📼 Tony Scott's Vehicular Cinema
He was a master at telling stories using modes of transportation.
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1. Tony Scott's Vehicular Cinema
Throughout his career, Tony Scott displayed a mastery of vehicular storytelling that is unmatched in Hollywood history.
His films are filled with trains, cars, planes, & helicopters. The vehicles are fundamental parts of the storytelling, and integral to his characters' lives.
George Miller's use of post-apocalyptic motorcars and big-rigs in the Mad Max films definitely puts him in the Greatest-Director-Of-Vehicles conversation.
But the variety of vehicles that Scott worked with, and their significance in his career, puts him over the top in my book.
📦 Back of the box: Nearly all of Scott's movies feature large-scale vehicles of some sort, usually trains. And even his films that aren't vehicle-focused have vehicles in pivotal plot moments, or as atmospheric short-hand.
Jason Lee's attempted escape on a bicycle through traffic from government agents pursuing him by helicopter in Enemy of the State comes to mind — or Dennis Hopper’s railyard trailer in True Romance.
🥊 The reality: It's the heavy-hitters in his vehicle filmography that really showcase Scott's massive skills working with various modes of transportation.
Top Gun laid the groundwork. He saw up-close what it takes to include high-impact vehicles in a film: contacts, oversight, technique, money.
It also showed the payoffs: production value, big moments, high stakes, & action that fills the screen.
Days of Thunder was his attempt to tell a story with stock cars, and maybe it's debatable how successful he was, but it delivers where it counts: the car-racing.
The NASCAR scenes are exciting, expertly shot & edited, and help to propel the story forward.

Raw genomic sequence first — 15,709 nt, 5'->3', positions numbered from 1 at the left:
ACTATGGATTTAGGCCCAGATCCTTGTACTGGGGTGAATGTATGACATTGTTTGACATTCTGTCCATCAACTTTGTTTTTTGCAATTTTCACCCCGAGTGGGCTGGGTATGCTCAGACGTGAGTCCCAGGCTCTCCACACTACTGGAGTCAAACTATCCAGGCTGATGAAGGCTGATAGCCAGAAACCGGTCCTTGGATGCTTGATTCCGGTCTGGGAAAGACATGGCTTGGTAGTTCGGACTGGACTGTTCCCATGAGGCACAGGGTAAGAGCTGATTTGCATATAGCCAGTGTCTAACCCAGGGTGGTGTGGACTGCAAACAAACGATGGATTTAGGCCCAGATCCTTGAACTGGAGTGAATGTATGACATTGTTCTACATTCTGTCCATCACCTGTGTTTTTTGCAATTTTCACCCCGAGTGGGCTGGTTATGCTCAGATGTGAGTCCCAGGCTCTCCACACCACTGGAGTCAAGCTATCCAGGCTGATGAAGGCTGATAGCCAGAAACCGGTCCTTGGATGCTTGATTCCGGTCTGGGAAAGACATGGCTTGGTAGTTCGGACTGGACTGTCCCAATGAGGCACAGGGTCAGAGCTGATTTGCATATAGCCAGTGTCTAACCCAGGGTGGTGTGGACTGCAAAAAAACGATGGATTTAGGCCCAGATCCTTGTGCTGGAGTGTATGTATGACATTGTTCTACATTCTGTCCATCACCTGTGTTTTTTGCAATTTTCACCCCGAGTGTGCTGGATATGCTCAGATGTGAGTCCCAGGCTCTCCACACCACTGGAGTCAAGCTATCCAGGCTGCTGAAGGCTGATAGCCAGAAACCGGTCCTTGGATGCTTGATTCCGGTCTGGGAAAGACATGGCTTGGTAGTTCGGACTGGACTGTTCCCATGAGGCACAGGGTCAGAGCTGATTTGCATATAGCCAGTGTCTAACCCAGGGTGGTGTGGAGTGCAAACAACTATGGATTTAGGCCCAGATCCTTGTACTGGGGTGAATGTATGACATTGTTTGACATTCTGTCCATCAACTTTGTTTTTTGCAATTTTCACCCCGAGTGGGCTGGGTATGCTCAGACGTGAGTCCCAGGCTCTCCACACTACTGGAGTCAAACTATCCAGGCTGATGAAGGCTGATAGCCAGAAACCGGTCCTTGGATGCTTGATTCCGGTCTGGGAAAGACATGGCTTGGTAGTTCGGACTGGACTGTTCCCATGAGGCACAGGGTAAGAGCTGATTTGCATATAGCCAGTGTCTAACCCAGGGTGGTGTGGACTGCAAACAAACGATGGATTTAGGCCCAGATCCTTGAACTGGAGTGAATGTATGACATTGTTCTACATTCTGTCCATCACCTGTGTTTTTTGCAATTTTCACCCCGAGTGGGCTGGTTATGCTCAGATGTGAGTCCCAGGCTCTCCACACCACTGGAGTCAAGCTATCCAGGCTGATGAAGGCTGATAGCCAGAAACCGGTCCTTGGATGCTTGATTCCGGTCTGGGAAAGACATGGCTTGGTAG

The underwater action of Crimson Tide is intensified by the drama sealed within the USS Alabama.
Conflict between enemy submarines can be a tricky thing to pull off, but Scott makes it tight, fast, and intense.
The Taking of Pelham 123 features plenty of motorcycle & car chases, as well as a helicopter — in addition to the subway train-focused plotline.
All of which might not be enough to overcome an historically off-putting performance by John Travolta.
🥔 Smash cut: As great as all of those are, when it comes to Tony Scott's work with vehicles, Unstoppable is his pièce de résistance.
The runaway train gives, without a doubt, one of the most compelling vehicle performances of all time.
It also features more helicopter work than probably any movie ever made, multiple sequences of pickup trucks running down moving trains, and a sea of emergency vehicles.
📚 If you're interested: As legend goes, Tony Scott got the job directing Top Gun based largely on his commercial for Swedish aerospace/part-time automobile company Saab.
It's pretty great, and easy to see why he got the gig for the Tom Cruise classic.
His early deftness with jet-work is also on full display. Check it out:
2. The 'Tube:
Over on our YouTube channel, we wonder how more people weren't seriously injured during the making of Robert Rodriguez's Desperado.
📚 IYI: Not everybody loved Desperado as much as we did upon its release in 1995.
Roger Ebert was among those unimpressed, though at least he pointed out that it's "a lot better-looking than Mortal Kombat, a movie that looks like it was skimping on electricity."
Read his full 2⭐ review HERE.
3. Podcast episodes:
The first year of the Rewind Video Podcast is finishing on a strong note. We’ve got some real hot topics in the works, including our newest episode, in which we celebrate Spooky Season by inviting the Dark Lord into our lives and yours!
NEW! — Hail Satan!
11/3 — Best Supporting Robots
11/17 — Cool Jackets
12/1 — In the Air
Robinzon Chavez is on Letterboxd & Twitter.
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